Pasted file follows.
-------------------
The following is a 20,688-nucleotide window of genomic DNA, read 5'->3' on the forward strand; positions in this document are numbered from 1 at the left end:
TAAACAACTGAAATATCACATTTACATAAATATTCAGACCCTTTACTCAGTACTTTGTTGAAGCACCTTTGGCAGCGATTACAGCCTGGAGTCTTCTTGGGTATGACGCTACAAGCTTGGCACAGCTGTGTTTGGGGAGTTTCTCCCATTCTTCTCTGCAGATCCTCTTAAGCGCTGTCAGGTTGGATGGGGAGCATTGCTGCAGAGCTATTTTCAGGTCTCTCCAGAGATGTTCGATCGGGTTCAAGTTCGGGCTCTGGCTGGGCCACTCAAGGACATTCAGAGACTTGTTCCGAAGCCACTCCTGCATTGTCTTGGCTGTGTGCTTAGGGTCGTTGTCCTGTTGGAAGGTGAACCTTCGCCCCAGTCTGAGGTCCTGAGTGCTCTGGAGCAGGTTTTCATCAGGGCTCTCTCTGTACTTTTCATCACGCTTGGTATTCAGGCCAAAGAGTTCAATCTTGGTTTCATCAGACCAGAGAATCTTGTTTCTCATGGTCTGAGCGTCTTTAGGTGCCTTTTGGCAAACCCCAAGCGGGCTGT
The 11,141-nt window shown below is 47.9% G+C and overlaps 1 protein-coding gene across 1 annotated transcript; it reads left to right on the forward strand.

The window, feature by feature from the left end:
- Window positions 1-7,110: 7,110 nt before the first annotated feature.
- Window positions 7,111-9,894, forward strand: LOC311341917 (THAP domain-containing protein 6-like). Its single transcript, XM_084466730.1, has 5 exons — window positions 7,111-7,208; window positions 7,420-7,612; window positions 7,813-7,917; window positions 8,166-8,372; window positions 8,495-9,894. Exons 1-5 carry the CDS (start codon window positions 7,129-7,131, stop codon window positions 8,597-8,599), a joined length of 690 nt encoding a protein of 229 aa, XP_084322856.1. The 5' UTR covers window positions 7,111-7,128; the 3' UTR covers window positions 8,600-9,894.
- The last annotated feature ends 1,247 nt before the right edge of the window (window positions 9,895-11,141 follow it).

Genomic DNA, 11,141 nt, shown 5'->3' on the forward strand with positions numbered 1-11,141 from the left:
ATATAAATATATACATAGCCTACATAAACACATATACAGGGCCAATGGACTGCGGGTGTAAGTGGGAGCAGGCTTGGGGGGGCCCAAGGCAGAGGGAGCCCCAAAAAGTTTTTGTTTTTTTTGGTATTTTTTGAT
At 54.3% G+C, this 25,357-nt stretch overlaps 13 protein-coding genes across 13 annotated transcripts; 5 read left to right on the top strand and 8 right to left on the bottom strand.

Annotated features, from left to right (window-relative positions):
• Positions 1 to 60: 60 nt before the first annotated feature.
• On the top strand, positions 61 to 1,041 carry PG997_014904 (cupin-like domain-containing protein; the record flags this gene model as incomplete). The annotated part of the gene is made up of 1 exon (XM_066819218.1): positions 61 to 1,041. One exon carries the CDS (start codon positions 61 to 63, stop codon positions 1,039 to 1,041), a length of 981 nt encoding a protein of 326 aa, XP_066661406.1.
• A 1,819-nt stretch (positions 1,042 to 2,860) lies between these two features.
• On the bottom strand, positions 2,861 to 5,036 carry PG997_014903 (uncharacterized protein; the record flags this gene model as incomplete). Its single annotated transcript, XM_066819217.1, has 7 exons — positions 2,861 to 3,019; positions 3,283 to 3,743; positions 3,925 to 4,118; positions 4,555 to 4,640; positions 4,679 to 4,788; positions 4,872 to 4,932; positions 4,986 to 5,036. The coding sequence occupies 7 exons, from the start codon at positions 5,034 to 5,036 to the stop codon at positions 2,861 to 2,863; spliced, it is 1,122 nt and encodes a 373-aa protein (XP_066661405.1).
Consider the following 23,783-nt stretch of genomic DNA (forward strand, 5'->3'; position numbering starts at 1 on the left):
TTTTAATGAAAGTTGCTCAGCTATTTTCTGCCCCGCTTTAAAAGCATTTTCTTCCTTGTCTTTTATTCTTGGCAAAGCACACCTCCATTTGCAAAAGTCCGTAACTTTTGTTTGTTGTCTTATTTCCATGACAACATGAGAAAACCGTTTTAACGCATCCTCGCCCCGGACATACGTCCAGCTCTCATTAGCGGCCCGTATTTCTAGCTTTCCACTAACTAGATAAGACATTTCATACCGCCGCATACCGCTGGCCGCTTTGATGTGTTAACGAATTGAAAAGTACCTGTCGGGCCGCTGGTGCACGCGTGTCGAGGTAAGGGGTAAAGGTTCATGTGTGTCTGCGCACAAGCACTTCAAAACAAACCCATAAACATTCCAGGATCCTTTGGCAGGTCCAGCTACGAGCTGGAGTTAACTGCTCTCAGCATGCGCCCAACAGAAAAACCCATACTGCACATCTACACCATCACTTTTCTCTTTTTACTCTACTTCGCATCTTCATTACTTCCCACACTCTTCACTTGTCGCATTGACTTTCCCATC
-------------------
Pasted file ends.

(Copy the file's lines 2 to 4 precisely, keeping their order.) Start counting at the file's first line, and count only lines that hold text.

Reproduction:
TAAACAACTGAAATATCACATTTACATAAATATTCAGACCCTTTACTCAGTACTTTGTTGAAGCACCTTTGGCAGCGATTACAGCCTGGAGTCTTCTTGGGTATGACGCTACAAGCTTGGCACAGCTGTGTTTGGGGAGTTTCTCCCATTCTTCTCTGCAGATCCTCTTAAGCGCTGTCAGGTTGGATGGGGAGCATTGCTGCAGAGCTATTTTCAGGTCTCTCCAGAGATGTTCGATCGGGTTCAAGTTCGGGCTCTGGCTGGGCCACTCAAGGACATTCAGAGACTTGTTCCGAAGCCACTCCTGCATTGTCTTGGCTGTGTGCTTAGGGTCGTTGTCCTGTTGGAAGGTGAACCTTCGCCCCAGTCTGAGGTCCTGAGTGCTCTGGAGCAGGTTTTCATCAGGGCTCTCTCTGTACTTTTCATCACGCTTGGTATTCAGGCCAAAGAGTTCAATCTTGGTTTCATCAGACCAGAGAATCTTGTTTCTCATGGTCTGAGCGTCTTTAGGTGCCTTTTGGCAAACCCCAAGCGGGCTGT
The 11,141-nt window shown below is 47.9% G+C and overlaps 1 protein-coding gene across 1 annotated transcript; it reads left to right on the forward strand.

The window, feature by feature from the left end: